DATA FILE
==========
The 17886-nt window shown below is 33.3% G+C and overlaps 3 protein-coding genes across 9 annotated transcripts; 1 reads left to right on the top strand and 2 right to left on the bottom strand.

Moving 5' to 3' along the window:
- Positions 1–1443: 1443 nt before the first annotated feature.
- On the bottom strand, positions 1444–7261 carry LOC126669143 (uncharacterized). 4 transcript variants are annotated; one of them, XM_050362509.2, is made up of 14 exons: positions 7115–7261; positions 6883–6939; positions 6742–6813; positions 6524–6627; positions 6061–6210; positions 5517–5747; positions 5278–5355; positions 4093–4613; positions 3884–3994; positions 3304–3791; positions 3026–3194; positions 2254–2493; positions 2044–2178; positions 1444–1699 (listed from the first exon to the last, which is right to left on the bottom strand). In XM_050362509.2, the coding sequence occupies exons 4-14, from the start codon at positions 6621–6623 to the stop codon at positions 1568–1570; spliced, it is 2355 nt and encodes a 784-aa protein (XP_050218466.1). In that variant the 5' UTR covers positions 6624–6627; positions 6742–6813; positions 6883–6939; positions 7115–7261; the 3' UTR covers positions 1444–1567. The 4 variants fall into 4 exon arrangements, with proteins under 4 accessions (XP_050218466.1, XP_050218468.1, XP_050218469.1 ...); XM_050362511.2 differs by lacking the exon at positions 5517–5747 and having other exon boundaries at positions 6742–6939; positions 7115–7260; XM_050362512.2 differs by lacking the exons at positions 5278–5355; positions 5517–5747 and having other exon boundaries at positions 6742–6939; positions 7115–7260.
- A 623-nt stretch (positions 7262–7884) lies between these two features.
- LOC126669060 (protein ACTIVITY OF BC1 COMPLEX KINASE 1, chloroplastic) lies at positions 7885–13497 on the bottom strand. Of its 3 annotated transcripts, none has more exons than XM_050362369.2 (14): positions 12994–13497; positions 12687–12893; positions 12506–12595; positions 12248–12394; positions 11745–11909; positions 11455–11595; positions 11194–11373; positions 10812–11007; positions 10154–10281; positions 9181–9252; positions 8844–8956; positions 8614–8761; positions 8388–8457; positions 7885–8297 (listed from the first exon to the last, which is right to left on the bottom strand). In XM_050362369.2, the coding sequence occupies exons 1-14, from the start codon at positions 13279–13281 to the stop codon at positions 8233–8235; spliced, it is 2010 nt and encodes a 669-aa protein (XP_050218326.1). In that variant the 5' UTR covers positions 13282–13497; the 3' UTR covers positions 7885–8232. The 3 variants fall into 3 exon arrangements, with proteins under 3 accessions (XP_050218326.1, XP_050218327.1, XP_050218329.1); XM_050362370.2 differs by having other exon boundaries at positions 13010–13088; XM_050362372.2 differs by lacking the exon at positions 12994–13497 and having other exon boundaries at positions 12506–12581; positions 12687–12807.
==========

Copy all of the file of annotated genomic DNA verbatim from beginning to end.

The 17886-nt window shown below is 33.3% G+C and overlaps 3 protein-coding genes across 9 annotated transcripts; 1 reads left to right on the top strand and 2 right to left on the bottom strand.

Moving 5' to 3' along the window:
- Positions 1–1443: 1443 nt before the first annotated feature.
- On the bottom strand, positions 1444–7261 carry LOC126669143 (uncharacterized). 4 transcript variants are annotated; one of them, XM_050362509.2, is made up of 14 exons: positions 7115–7261; positions 6883–6939; positions 6742–6813; positions 6524–6627; positions 6061–6210; positions 5517–5747; positions 5278–5355; positions 4093–4613; positions 3884–3994; positions 3304–3791; positions 3026–3194; positions 2254–2493; positions 2044–2178; positions 1444–1699 (listed from the first exon to the last, which is right to left on the bottom strand). In XM_050362509.2, the coding sequence occupies exons 4-14, from the start codon at positions 6621–6623 to the stop codon at positions 1568–1570; spliced, it is 2355 nt and encodes a 784-aa protein (XP_050218466.1). In that variant the 5' UTR covers positions 6624–6627; positions 6742–6813; positions 6883–6939; positions 7115–7261; the 3' UTR covers positions 1444–1567. The 4 variants fall into 4 exon arrangements, with proteins under 4 accessions (XP_050218466.1, XP_050218468.1, XP_050218469.1 ...); XM_050362511.2 differs by lacking the exon at positions 5517–5747 and having other exon boundaries at positions 6742–6939; positions 7115–7260; XM_050362512.2 differs by lacking the exons at positions 5278–5355; positions 5517–5747 and having other exon boundaries at positions 6742–6939; positions 7115–7260.
- A 623-nt stretch (positions 7262–7884) lies between these two features.
- LOC126669060 (protein ACTIVITY OF BC1 COMPLEX KINASE 1, chloroplastic) lies at positions 7885–13497 on the bottom strand. Of its 3 annotated transcripts, none has more exons than XM_050362369.2 (14): positions 12994–13497; positions 12687–12893; positions 12506–12595; positions 12248–12394; positions 11745–11909; positions 11455–11595; positions 11194–11373; positions 10812–11007; positions 10154–10281; positions 9181–9252; positions 8844–8956; positions 8614–8761; positions 8388–8457; positions 7885–8297 (listed from the first exon to the last, which is right to left on the bottom strand). In XM_050362369.2, the coding sequence occupies exons 1-14, from the start codon at positions 13279–13281 to the stop codon at positions 8233–8235; spliced, it is 2010 nt and encodes a 669-aa protein (XP_050218326.1). In that variant the 5' UTR covers positions 13282–13497; the 3' UTR covers positions 7885–8232. The 3 variants fall into 3 exon arrangements, with proteins under 3 accessions (XP_050218326.1, XP_050218327.1, XP_050218329.1); XM_050362370.2 differs by having other exon boundaries at positions 13010–13088; XM_050362372.2 differs by lacking the exon at positions 12994–13497 and having other exon boundaries at positions 12506–12581; positions 12687–12807.